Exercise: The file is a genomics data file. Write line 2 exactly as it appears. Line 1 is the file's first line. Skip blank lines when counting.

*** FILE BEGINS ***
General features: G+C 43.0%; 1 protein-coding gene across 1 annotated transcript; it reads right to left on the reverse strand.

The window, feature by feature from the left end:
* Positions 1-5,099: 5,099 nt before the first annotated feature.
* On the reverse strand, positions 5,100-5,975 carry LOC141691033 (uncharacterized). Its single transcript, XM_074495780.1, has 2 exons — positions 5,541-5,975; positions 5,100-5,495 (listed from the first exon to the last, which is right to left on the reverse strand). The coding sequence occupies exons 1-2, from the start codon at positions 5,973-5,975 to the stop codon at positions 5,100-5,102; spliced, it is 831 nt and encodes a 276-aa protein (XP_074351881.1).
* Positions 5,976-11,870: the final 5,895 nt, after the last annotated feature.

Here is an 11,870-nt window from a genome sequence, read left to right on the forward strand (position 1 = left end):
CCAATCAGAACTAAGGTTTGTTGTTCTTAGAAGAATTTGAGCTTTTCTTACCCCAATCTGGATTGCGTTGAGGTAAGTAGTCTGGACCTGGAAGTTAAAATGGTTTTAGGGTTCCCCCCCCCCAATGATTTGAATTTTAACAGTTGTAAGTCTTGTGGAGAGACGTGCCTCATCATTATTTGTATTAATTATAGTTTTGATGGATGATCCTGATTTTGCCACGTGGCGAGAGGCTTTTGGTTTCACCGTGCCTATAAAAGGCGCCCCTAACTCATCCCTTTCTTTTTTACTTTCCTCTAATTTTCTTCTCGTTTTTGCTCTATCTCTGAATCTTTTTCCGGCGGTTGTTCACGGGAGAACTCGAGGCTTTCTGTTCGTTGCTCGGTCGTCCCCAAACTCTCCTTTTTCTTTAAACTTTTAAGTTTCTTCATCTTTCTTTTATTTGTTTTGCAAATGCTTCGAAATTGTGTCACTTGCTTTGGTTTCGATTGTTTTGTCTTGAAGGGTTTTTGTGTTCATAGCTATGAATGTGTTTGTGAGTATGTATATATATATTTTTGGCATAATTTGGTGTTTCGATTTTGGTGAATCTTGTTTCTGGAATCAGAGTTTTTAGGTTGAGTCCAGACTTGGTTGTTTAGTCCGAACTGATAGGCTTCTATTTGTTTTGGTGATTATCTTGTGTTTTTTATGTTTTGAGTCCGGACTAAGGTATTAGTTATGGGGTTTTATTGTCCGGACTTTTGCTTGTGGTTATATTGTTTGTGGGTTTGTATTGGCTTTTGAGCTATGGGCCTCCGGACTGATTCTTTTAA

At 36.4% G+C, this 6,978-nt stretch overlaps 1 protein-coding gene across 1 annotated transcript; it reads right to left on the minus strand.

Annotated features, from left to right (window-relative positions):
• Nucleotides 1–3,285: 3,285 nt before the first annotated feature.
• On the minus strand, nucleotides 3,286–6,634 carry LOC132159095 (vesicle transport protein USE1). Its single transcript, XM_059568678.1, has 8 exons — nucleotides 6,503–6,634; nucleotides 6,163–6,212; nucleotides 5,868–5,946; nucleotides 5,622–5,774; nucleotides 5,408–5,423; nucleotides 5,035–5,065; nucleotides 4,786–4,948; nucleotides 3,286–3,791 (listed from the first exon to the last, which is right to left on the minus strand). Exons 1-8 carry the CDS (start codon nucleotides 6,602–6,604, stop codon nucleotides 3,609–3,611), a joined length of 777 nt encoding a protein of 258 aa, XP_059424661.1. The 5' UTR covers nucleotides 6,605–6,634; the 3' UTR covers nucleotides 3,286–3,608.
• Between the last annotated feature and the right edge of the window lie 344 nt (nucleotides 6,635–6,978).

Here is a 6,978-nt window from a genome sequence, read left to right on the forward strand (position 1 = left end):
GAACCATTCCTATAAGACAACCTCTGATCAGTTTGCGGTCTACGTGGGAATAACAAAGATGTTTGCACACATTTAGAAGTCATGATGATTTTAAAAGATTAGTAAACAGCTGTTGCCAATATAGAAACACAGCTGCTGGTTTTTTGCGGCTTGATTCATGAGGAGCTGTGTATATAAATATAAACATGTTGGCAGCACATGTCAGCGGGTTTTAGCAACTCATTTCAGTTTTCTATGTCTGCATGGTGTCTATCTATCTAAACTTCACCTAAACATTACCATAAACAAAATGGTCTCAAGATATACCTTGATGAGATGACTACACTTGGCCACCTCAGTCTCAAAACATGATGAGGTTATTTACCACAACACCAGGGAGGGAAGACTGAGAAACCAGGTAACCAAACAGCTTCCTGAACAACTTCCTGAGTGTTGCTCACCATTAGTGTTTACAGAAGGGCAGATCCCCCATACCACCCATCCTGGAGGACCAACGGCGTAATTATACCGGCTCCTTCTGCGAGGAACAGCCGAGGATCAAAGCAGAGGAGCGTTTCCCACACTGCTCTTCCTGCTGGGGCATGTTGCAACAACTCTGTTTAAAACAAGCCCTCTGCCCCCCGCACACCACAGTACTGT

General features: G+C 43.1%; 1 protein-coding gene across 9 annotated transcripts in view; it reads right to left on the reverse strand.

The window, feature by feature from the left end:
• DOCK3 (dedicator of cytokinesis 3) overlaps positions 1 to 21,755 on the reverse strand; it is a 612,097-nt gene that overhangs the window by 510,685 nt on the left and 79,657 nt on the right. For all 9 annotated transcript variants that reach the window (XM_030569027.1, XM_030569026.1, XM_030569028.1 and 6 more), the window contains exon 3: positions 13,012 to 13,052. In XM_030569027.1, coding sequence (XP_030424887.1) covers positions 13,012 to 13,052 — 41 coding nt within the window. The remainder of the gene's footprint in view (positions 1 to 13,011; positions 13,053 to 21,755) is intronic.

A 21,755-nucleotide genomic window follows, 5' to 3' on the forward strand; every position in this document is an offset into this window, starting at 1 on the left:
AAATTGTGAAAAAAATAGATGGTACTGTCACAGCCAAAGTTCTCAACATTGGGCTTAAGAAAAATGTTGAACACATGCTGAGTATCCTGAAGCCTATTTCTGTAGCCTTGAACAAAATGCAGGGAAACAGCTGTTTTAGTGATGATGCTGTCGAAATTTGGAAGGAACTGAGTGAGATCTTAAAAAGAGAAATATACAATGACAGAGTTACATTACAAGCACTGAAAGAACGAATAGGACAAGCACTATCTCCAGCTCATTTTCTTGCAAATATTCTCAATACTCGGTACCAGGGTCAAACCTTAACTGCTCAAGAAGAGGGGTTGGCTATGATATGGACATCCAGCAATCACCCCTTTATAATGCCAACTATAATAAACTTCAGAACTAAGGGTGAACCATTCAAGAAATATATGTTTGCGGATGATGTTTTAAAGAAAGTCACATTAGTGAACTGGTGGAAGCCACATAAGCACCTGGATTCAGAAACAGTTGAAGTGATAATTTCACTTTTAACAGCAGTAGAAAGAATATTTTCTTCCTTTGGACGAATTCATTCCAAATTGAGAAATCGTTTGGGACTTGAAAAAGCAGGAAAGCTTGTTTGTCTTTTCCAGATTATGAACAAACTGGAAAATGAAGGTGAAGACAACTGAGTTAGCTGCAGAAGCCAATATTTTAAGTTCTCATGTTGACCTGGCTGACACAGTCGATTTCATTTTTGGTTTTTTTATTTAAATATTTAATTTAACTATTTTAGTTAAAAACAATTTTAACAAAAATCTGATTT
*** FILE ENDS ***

The window, feature by feature from the left end: